Director: Jacob LaMendola
The less you know about Jacob LaMendola’s 40-minute documentary Long Shotthe better because its twists and turns are absolutely shocking even if its larger point should be burned into viewers memories by now. Overall, the documentary focuses on Juan Catalan, who was accused of a murder he didn’t commit and the lengths he had to go to in order to prove his innocence. While our justice system likes to tout that the accused are “innocent until proven guilty,” Long Shot shows in its brief runtime that the truth is just the opposite. Despite the flimsy evidence against Catalan, he had to be extraordinarily lucky to prove his innocence and that we have a system that incentivizes detectives and prosecutors simply to close cases rather than find justice. The brilliant thing about Long Shot is that it never has to come right out and say it. The case speaks volumes on its own. – Matt Goldberg
Clouds of Sils Maria
Writer/Director: Olivier Assayas
Cast: Juliette Binoche, Kristen Stewart, Chloe Grace Moretz, Lars Eidinger, Johnny Flynn, Brady Corbet
Olivier Assayas (Carlos, Irma Vep) might be slyly gleeful if you call his Clouds of Sils Maria “pretentious.” Like a cloud, Maria lays a thick haze over what we talk about when we talk about movies vs. film. This film stars Juliette Binoche as a respected actress who, now in her 40s, is receiving less juicy roles and has been asked to play the older part in the very adaptation that made her famous (an 18 year-old intern seduces her 40-something female boss; Binoche’s Maria Enders came to fame playing the intern, she’s about to embark on the older character). Her assistant, played by Kristen Stewart, runs lines with her and they argue about whether or not the older woman is layered and redeemable or pitiful and pathetic.
The dialogue from the play is haughty, stiff and dead on arrival. Off the clock, the dialogue in which these two characters relate to each other as women—and mentor to mentee—is invigorating, instinctive, energetic. It’s an absolute joy to watch Binoche and Stewart act against each other, free of the play and what we consider high art. It’s natural. Whenever they’re sucked into creative work and discussions of what each other values from creative enterprises (Stewart’s assistant sees the melodramatic parallels in Hollywood superhero films), that their natural state of personhood gives way to tension. This very film vs. movie discussion creates a tension that erases the fun of movies by putting friction between the two, between art and perceived lesser art. Assayas’ Maria, perhaps pretentiously, says all movies have artistic value. Great! That this statement comes from the innate chemistry between Binoche and Stewart, lifts Clouds into some beautiful terrain. — Brian Formo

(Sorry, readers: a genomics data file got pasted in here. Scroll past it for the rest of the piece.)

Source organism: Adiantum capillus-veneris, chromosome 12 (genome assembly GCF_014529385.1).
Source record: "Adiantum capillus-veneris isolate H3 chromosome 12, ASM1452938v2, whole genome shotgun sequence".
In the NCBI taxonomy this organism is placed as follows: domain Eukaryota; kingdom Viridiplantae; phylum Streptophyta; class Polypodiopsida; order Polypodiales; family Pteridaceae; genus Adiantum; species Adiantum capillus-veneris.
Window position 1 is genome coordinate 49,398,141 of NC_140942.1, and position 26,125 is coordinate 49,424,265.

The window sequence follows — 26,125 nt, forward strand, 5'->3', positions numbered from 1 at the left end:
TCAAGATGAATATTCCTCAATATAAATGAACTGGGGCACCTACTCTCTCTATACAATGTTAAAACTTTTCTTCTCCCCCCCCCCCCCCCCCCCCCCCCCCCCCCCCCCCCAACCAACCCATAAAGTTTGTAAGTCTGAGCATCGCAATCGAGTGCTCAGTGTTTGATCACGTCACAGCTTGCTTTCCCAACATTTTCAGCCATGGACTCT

Director/Writer: John Carney
Cast: Lucy Boynton, Maria Doyle Kennedy, Aidan Gillen, Jack Reynor, and Kelly Thornton
If you’re looking for a pure feel-good movie, you can’t go wrong with Sing Street. This 80s-set musical/coming-of-age story hails from Once and Begin Againfilmmaker John Carney and follows a young Irish boy who starts a band in order to impress a girl. In writing their original musical, they cover the various trends of the decade—there are songs that sound like Duran Duran and there are songs that sound like The Cure. At heart, it’s a story about young love and discovering who you are while not shying away from the harsh realities of real life. The songs are genuinely great, the performances are incredible (especially from newcomer Lucy Boynton), and the ending is a humdinger. I dare you to watch this movie and not smile. – Adam Chitwood
Directors: Byron Howard and Rich Moore
Writers: Jared Bush and Phil Johnston
Cast: Ginnifer Goodwin, Jason Bateman, Jenny Slate, Idris Elba, Nate Torrence, J.K. Simmons, Bonnie Hunt, and Octavia Spencer
Walt Disney Animation Studios found itself lagging behind when Pixar’s track record was pristine, but look no further than Zootopia for evidence that the tables have turned. While Pixar is more hit-or-miss nowadays, Disney Animation is on a roll with 2016’s Zootopia proving to be a pleasantly surprising hit both commercially and critically. While talking animal stories have been done to death, Disney dared to use the colorful, vibrant, and diverse world of Zootopia to tackle issues of inherent bias and racial prejudice head on, resulting in a viewing experience that’s both entertaining and thought-provoking. The movie is funny and gorgeous, with top-notch world building, but it also has something to say, which ensures that it’s much more than a lazy cash grab. With any luck, this one’s gonna have a lengthy shelf life. – Adam Chitwood